The results of hardness testing are what will determine the success of the heat-treatment procedure and the materials’ response to that heat treatment. The results of a hardness test can tell us:
  • If the heat treatment was successful
  • An indication as to the cause of a failure
  • An indication of other mechanical properties of the metal
  • If the metal is in a condition that will ensure its functionality
  • A comparison to other hardness values
It is therefore most important that the test is conducted in the appropriate and accurate manner in order to achieve the “real results.” The preparation of the metal surface for hardness testing is of as much importance as is conducting the test itself. The surface preparation of steel is what we will be focusing on in this blog.

Steel Surface
The heat-treatment process or pre-condition of the steel will determine the surface condition to be tested at that point. The steel can be in a condition of:
  • Oxide surface
  • Surface decarburization
  • No surface decarburization
  • Carburized
  • Nitrided
  • Other surface treatments
Oxide and Decarburized Surface
If the steel is decarburized, it means the surface of the steel has lost surface carbon. If this has occurred, the steel will have:
  • An attack of oxygen at the surface
  • A loss of surface carbon
  • A change in the steel chemistry
  • A change in the mechanical properties of the steel surface in relation to the core/substrate steel
  • A change in the surface metallurgy because of carbon-content variations
In order to achieve a good and true hardness result, it is necessary to test the substrate material by grinding underneath the oxide and decarburized layer. This applies to through-hardening steels only. This can involve a trial-and-error system of grinding off, say, 0.005 inches and hardness testing. Keep grinding off the surface layer until you reach a constant hardness result, which will be the true hardness of the steel.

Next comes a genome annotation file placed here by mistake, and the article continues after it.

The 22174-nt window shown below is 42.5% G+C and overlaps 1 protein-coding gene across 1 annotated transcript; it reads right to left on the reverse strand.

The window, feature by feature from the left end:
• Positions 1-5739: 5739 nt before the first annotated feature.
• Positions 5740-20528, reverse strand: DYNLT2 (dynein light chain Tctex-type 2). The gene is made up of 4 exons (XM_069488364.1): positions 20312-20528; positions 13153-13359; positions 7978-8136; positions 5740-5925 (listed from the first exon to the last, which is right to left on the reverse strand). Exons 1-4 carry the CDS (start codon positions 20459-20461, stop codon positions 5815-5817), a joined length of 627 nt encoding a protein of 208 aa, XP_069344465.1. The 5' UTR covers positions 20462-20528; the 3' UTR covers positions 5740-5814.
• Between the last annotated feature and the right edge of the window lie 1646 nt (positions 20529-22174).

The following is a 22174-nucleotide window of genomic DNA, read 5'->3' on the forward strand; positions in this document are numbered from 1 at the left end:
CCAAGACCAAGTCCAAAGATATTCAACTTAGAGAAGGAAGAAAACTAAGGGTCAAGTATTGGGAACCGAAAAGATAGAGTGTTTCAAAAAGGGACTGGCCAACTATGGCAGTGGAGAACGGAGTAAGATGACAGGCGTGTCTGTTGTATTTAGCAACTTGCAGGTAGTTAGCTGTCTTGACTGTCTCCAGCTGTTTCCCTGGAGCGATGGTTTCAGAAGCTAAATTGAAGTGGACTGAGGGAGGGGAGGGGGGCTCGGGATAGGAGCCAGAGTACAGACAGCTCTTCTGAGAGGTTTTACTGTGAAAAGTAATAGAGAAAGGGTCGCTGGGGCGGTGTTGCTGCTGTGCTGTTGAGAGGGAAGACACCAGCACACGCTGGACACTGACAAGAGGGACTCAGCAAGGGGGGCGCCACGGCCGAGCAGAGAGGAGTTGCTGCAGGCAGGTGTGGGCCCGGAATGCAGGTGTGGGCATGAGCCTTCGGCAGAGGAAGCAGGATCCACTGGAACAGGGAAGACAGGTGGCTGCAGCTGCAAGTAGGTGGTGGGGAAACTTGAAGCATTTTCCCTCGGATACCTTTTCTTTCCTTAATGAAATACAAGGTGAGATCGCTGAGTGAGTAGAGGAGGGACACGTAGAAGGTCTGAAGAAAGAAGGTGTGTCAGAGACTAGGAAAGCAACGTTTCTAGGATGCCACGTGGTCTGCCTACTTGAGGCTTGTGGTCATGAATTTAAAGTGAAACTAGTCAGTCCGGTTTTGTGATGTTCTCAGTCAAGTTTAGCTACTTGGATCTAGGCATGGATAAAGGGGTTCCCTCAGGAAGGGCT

Hardness Testing Machine
It is recommended that the hardness testing system that you are using is checked at the start of each working shift and compared to the previous shifts’ recorded readings. If you are heat treating a forging or casting, the most likely hardness-testing machine would be Brinell, which uses a 10-mm hardened steel ball and up to a 3,000-kg load application.

If you are checking a machined surface of through-hardened steel, such as an alloy steel or a tool steel, then one would check with a Rockwell system using 150-kg load. Surface preparation is just as important with Rockwell using a 150-kg load.

If you are checking a carburized case, the most accurate method to choose would be a Vickers or Knoop microhardness test system. This will involve selecting the area of the sample from the component, followed by:
  • Rough grind using 180-grit SiC pre-grind paper
  • Intermediate grind using 400-grit SiC pre-grind paper
  • Finish grind using 600-grit 600 SiC pre-grind paper
  • Rough polish using aluminum water-based slurry of 1 micron size
  • Final polish using aluminum water-based slurry of 0.5 micron size
  • Wash under cold running water
  • Flush the polished surface with alcohol
  • Blow dry using a warm air
Now you are ready to conduct your test for case-depth measurement and case-hardness profile. If you are testing the surface of a nitrided case or an FNC-formed case, then one would check the immediate surface hardness using Rockwell 15Kg “N” scale.